VOL. 132 | NO. 139 | Friday, July 14, 2017
Life is Where You Live
By Dan Conaway
In our USAToday, we woke up here. We’ve all heard former Speaker Tip O’Neill’s grammatically flawed truism, “All politics is local.”
So is life, Mr. Speaker, and it deserves to be covered locally.
When my father was a kid, The Commercial Appeal was published from a building at the corner of Second and Court. He told me families used to gather across the street in Court Square to watch Memphis Chicks away games “live.” There was no radio then, much less TV, and the paper had a lighted diamond on the roof. As the details of the game came across telegraph wires, bases would light up as runners advanced, and the game was announced from the edge of the roof through a megaphone.
Looking up like that to the morning paper seems an increasingly distant memory.
Recently, my friend Harry Freeman wrote a letter to the editor of The Commercial Appeal essentially mourning the death of what the paper once meant: “There were only two letters to the editor written by locals. Of course, one third of the same page was devoted to a USA Today column about a guy doing good things in a St. Cloud, Minnesota school, and the whole rest of the page about Alaska lauding the workers on a WW II highway.”
As of this writing, I haven’t seen that letter in the CA, but I posted it and it struck a chord. One of the comments came from Jimmie Covington, the retired CA reporter who was as much of a fixture at city and county government and school board meetings as the minutes, as much a part of reliable Memphis mornings as coffee still is and The Commercial Appeal used to be:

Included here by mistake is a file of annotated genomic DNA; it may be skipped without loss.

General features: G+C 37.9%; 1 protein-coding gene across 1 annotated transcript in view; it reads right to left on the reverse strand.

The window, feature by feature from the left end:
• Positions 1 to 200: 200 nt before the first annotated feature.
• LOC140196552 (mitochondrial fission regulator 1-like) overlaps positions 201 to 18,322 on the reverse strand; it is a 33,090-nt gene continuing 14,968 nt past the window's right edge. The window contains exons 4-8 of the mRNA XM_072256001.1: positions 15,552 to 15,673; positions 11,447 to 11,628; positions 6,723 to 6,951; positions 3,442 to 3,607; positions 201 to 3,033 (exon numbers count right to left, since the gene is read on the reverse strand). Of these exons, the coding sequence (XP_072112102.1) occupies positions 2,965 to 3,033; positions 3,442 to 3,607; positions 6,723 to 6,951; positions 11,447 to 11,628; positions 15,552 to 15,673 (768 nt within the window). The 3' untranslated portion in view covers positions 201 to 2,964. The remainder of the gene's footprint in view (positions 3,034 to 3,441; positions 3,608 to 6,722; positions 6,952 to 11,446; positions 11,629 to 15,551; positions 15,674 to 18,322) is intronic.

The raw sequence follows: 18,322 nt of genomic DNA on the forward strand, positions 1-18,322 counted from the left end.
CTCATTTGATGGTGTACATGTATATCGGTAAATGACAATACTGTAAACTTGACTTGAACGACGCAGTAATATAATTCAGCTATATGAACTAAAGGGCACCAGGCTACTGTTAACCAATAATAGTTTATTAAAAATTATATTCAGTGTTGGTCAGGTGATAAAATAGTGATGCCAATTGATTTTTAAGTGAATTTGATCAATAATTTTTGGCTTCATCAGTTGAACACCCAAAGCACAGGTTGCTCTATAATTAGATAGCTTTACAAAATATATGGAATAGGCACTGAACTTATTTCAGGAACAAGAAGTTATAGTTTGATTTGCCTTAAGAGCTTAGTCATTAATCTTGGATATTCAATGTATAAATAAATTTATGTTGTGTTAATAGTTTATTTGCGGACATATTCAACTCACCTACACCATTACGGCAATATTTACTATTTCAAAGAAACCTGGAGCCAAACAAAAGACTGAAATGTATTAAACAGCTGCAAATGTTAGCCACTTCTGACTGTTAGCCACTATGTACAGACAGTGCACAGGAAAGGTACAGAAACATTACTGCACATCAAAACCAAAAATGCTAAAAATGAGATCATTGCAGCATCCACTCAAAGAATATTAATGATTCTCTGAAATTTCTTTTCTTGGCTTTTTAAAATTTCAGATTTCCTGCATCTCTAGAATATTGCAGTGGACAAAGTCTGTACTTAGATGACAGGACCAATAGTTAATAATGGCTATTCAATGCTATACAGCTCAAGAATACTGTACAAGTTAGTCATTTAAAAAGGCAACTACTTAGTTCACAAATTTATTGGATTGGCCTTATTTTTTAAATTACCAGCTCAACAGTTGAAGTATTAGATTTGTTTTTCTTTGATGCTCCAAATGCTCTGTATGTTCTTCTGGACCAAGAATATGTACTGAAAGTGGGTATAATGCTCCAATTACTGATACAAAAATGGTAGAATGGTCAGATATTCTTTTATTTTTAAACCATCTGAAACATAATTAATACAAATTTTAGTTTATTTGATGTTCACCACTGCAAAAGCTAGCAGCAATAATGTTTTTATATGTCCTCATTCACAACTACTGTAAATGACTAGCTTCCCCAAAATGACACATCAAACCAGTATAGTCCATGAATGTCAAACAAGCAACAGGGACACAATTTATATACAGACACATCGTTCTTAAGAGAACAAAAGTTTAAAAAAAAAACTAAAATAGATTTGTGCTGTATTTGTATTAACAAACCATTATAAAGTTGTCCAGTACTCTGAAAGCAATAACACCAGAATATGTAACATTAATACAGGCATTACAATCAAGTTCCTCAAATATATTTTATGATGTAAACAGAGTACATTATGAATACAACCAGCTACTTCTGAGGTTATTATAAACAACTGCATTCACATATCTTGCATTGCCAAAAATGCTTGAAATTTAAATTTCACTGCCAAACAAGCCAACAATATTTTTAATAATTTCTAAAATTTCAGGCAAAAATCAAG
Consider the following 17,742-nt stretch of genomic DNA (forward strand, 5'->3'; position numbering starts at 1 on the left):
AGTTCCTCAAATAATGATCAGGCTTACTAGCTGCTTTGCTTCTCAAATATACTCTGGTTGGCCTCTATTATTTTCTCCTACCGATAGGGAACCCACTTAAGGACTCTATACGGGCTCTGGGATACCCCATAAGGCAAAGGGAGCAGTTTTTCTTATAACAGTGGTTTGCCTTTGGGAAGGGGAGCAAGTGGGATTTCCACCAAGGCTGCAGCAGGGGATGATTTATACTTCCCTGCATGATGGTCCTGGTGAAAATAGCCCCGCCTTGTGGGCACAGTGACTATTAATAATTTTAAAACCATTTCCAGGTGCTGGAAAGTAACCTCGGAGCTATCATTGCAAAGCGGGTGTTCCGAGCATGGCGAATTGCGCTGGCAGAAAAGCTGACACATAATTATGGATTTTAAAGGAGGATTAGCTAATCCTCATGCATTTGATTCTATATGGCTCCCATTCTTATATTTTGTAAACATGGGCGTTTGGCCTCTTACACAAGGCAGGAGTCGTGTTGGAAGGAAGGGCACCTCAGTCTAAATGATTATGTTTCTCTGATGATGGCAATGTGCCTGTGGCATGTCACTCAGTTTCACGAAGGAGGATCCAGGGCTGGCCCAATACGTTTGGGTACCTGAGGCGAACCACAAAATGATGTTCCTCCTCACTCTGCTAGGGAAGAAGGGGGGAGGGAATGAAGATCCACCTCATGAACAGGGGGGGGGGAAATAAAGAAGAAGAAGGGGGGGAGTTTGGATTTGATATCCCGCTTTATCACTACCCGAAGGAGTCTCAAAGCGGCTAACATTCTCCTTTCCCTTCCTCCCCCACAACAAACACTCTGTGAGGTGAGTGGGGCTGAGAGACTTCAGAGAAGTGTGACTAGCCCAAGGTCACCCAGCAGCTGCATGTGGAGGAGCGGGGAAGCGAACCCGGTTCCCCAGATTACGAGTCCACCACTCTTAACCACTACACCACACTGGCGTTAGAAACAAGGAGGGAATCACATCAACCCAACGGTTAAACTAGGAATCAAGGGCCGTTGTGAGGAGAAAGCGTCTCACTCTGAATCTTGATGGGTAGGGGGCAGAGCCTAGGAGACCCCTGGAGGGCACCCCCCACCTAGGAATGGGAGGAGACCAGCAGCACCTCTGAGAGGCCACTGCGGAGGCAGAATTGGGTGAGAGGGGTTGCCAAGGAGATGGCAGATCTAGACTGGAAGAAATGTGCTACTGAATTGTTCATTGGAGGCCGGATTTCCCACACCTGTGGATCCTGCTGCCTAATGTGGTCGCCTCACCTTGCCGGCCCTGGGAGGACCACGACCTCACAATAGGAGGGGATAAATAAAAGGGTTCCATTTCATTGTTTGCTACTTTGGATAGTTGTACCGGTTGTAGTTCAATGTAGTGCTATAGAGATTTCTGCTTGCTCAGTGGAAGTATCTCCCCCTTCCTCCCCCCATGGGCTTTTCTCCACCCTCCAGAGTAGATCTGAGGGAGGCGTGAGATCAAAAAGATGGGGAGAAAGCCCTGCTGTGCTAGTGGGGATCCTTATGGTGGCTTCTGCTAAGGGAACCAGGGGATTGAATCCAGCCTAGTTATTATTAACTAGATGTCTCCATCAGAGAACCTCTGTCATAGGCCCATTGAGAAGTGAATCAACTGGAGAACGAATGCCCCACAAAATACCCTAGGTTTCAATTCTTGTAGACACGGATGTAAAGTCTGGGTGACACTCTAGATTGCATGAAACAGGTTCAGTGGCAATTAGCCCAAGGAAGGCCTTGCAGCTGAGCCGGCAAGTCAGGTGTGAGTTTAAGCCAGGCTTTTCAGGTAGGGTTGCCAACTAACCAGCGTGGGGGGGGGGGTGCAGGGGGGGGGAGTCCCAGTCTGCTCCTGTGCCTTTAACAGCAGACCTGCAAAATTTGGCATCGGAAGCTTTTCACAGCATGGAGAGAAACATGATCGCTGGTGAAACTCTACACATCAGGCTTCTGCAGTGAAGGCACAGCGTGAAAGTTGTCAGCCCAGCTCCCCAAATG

“As far as I know, no one is left on the newspaper who knows the history of the local governments, the history of the school systems and their funding, the details of local taxation etc. Basically, there is also no one left in the local governments or school systems who knows these things either. By and large what we have are reporters who don’t know much about the city and county quoting officials who don’t know much about what they are dealing with and certainly don’t know the history of it.”
We are woefully under-informed about us. The nuts and bolts of this city may not be sexy, who’s getting away with what in council meetings may not be as interesting as who shot whom, but ignorance of facts and indifference to political self-serving will cause us to fall apart.
There are local papers, locally owned, managed and committed to the principles of journalism. This column appears in two of them. Read all of them in print and online. Demand more from them. Demand the truth about your town first.
Improving where you live doesn’t depend on what you already know or believe; it depends on finding out what you didn’t know that might confirm, or actually change, what you believe.
I’m a Memphian, and you deserve to know.
Dan Conaway, a communication strategist and author of “I’m a Memphian,” can be reached at firstname.lastname@example.org.